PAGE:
Simplifying LVMH

The transaction “will allow the simplification of the structures, long requested by the market, and the strengthening of LVMH’s Fashion and Leather Goods division”. The French king of the luxury goods realm has announced he will combine the Christian Dior fashion brand with LVMH to simplify the business structure and boost LVMH’s earnings.



The deal rationale is rather straight forward. On a one hand, the deal would simplify a complex corporate structure involving the family holding company Groupe Arnault, LVMH and Christian Dior. Interestingly, the Arnault family owns 74.1% of Christian Dior SE (this translates into almost 85% of voting rights) which controls 41% of LVMH.

In addition, Dior owns 100% of Christian Dior Couture. One of the many implication of such a structure is the missed opportunity for LVMH’s minority shareholders to get exposure to Dior’s which reported sales of $1.9 billion and a profit of €252 million. Hence, a simpler structure could benefit such shareholders. In this way the whole Dior’s business would be under the LVMH corporate roof. In fact, LVMH already owns Dior’s cosmetic and fragrance business.

On the other hand, the acquisition of Christian Dior Couture would strengthen the Fashion & Leather Goods division. This sector has seen a downturn because of a slowdown in consumer spending and the negative effects on European tourism caused by recent terrorist attacks. However, the sector has rebounded from the aforementioned conditions. According to Groupe Arnault, Christian Dior Couture has an enterprise value of €6.5bn.

Additionally, the timing of this deal may have been influenced by the results of the French Presidential elections. At the time of the announcement, the markets were indeed expecting Emmanuel Macron to win the elections. The new president is perceived as market-friendly and has promised to cut corporate tax to 25% from 33.3%.



The Arnault Family Group, through Semyrhamis an entity that holds Christian Dior shares, informed the Board of Directors of Christian Dior of its intention to file a public offer for all the shares not currently held. The transaction can be divided into three parts and is the following:

  • Primary mixed offer: €172 and 0.192 Hermès shares for each Christian Dior share;
  • Secondary cash offer: €260 for each Christian Dior share; and
  • Secondary exchange offer: 0.566 Hermès shares for each Christian Dior share.

The offer would primarily be mixed, but in order to provide greater flexibility it is completed by a secondary cash offer and a secondary exchange offer, with the limit of €8.0bn in cash and 8.9 million Hermès shares currently held by the Arnault Family Group.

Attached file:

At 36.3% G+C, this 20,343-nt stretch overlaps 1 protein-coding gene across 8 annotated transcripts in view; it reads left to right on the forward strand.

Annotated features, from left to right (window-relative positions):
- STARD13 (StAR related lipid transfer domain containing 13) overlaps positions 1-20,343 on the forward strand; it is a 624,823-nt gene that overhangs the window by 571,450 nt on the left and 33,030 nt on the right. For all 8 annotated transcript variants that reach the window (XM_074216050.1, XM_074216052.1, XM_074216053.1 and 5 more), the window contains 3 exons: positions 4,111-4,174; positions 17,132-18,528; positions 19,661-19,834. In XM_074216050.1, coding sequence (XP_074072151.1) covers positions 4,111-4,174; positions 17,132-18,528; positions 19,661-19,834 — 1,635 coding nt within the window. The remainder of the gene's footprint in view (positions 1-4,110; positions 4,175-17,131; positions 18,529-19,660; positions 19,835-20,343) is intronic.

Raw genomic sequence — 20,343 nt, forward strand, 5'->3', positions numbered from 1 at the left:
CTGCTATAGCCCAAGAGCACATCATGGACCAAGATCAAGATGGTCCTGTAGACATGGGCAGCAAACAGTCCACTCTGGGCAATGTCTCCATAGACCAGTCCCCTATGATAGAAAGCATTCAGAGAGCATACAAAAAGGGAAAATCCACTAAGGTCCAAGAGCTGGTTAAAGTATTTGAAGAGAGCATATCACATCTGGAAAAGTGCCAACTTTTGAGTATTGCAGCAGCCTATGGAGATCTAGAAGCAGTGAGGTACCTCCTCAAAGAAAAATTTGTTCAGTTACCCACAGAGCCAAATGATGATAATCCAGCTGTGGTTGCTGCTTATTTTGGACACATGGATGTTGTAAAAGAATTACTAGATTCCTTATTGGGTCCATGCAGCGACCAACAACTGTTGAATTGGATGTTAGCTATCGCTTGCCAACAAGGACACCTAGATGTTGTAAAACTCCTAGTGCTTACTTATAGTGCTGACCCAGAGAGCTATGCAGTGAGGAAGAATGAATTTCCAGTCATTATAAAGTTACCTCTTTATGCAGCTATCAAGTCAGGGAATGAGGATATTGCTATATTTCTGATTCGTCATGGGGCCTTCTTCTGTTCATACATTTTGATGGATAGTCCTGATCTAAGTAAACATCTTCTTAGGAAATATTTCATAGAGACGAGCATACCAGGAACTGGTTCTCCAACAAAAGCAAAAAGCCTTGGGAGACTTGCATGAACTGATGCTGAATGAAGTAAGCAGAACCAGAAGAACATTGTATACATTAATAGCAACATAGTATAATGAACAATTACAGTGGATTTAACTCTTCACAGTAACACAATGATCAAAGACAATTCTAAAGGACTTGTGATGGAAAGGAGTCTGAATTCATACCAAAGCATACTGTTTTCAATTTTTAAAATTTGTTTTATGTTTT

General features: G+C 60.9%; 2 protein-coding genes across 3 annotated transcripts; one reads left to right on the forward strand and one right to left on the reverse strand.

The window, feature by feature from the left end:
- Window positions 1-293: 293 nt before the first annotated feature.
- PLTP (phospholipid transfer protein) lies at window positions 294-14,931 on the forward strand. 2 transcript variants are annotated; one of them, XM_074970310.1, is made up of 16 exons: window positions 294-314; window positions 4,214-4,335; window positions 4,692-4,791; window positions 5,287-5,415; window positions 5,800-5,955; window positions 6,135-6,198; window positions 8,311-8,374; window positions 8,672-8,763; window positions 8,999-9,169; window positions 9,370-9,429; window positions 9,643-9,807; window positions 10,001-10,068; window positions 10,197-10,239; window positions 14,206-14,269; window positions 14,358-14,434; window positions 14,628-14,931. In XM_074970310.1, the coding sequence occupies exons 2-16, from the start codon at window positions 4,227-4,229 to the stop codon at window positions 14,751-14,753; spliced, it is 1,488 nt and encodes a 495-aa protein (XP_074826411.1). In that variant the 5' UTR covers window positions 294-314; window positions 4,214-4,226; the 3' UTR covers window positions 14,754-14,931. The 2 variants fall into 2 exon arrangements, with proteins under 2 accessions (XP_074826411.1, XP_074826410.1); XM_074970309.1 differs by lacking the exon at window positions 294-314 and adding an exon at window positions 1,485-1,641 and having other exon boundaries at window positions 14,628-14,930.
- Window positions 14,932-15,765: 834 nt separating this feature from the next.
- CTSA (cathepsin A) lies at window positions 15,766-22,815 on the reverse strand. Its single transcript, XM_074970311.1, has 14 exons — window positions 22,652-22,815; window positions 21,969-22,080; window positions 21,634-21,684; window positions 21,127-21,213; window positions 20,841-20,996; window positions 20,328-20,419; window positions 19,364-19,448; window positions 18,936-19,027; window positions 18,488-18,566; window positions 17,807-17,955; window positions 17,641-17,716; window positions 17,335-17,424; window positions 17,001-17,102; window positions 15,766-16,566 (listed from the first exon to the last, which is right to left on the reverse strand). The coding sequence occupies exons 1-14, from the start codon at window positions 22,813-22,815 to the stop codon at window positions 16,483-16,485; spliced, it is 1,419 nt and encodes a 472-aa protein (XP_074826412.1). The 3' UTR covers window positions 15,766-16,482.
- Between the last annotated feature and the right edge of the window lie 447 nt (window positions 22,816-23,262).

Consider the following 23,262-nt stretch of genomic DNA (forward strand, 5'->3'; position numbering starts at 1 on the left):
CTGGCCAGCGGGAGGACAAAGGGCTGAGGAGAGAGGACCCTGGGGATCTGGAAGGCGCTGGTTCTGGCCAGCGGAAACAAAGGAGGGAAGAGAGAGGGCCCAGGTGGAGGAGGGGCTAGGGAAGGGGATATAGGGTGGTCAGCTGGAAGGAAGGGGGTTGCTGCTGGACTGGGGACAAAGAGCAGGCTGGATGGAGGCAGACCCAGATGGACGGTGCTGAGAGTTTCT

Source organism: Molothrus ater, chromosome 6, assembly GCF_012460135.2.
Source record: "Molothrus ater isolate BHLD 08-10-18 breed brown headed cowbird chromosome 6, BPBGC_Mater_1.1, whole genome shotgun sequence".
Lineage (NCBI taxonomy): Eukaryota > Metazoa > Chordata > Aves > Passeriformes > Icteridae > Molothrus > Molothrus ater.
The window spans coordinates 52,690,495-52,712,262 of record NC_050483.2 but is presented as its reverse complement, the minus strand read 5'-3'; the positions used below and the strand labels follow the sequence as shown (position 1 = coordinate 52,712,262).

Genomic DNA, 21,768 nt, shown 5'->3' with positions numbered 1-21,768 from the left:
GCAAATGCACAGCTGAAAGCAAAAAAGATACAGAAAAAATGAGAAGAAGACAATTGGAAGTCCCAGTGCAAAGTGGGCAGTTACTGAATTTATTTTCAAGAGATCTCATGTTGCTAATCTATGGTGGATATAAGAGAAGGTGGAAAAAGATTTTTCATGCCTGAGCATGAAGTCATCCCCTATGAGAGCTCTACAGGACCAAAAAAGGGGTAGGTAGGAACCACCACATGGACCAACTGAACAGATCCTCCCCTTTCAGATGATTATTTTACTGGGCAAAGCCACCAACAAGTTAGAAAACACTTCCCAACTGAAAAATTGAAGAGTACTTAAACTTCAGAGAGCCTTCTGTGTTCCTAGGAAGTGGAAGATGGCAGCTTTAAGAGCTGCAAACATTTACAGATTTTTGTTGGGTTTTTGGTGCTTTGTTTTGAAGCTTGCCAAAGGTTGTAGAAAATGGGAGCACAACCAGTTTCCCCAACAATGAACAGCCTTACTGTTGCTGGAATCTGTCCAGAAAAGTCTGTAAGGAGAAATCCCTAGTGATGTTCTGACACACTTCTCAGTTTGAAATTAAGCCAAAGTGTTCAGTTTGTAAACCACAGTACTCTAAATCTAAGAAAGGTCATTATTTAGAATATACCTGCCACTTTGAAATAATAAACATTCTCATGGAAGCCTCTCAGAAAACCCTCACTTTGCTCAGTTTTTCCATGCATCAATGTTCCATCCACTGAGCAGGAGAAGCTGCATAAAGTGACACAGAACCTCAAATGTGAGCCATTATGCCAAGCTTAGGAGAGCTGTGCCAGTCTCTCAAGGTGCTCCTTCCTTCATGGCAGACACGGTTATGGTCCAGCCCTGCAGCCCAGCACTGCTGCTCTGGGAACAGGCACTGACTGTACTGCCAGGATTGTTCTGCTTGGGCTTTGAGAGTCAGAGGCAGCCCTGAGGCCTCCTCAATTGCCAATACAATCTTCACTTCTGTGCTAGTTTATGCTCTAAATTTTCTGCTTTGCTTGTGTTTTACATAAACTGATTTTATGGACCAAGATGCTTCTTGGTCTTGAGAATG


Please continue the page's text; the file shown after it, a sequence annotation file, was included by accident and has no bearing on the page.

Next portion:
It is worth noting that the offer values Christian Dior at its Net Asset Value and each share is valued €260, which represents a premium of 14.7% over the previous closing share price and 18.6% over the 1-month average share price. Moreover, the transaction will not only simplify the structure, but it is also expected to dilute the highly disputed stake that the the Arnault Family Group has amassed in Hermès via equity swaps and this represents the very end of the siege.



The rise in globalization has created tremendous flows of goods, capital, and opportunities in the luxury goods market, resulting in positive growth over the past few years and making the luxury goods market one of the most competitive markets in the world. According to Bain and Company, the overall global luxury goods industry has posted steady growth of 4%, to an estimated €1.08 trillion in retail sales value in 2016. Luxury cars make the top performing segment (growing at 8%), followed by luxury hospitality (growing at 4%), and luxury dining. However, personal luxury goods, the market of the merging companies LVMH and Dior, essentially experienced plateaued growth. Macroeconomic factors such as Brexit, Trump, terrorism, and the French elections have created more uncertainty and decreased consumer confidence, resulting in a negative impact on personal luxury goods. Additionally, trends such as consumers starting to value experiences over stuff and the growth in the casual attire market has deteriorated the strong tailwinds in the market companies enjoyed several years ago.

In this market for personal luxury goods, companies must be proactive in delivering competitive results for shareholders. Management is focused on increasing profits and cutting costs through restructuring programs, mergers and acquisitions, implementing strategies to revitalize domestic demand, adapting to tourism flows, and optimizing sales channel to customer engagement. From 2017 to 2020, the market for personal luxury goods is expected to grow from 3% to 4% CAGR to approximately €280 billion (at constant exchange rates). Catalysts for growth include the rising Chinese middle class, which should continue to spur growth in luxury goods purchases, and a recovery of consumer confidence in developed markets from larger contributions from the millennials generation.

Finally, e-commerce will continue to challenge brick and mortar shops and companies with optimized digital channels with compete with a better position in the market. In order to succeed in the personal luxury goods market in the current competitive environment, companies will need to tailor their strategy to growth catalysts.


Sources and References: Press release: Project aiming at simplifying Christian Dior – LVMH Group structures, The Wall Street Journal, The Financial Times, CNN Money

To contact the authors:

Costantino Brizzi 

Linda Du               

Riccardo Lizzi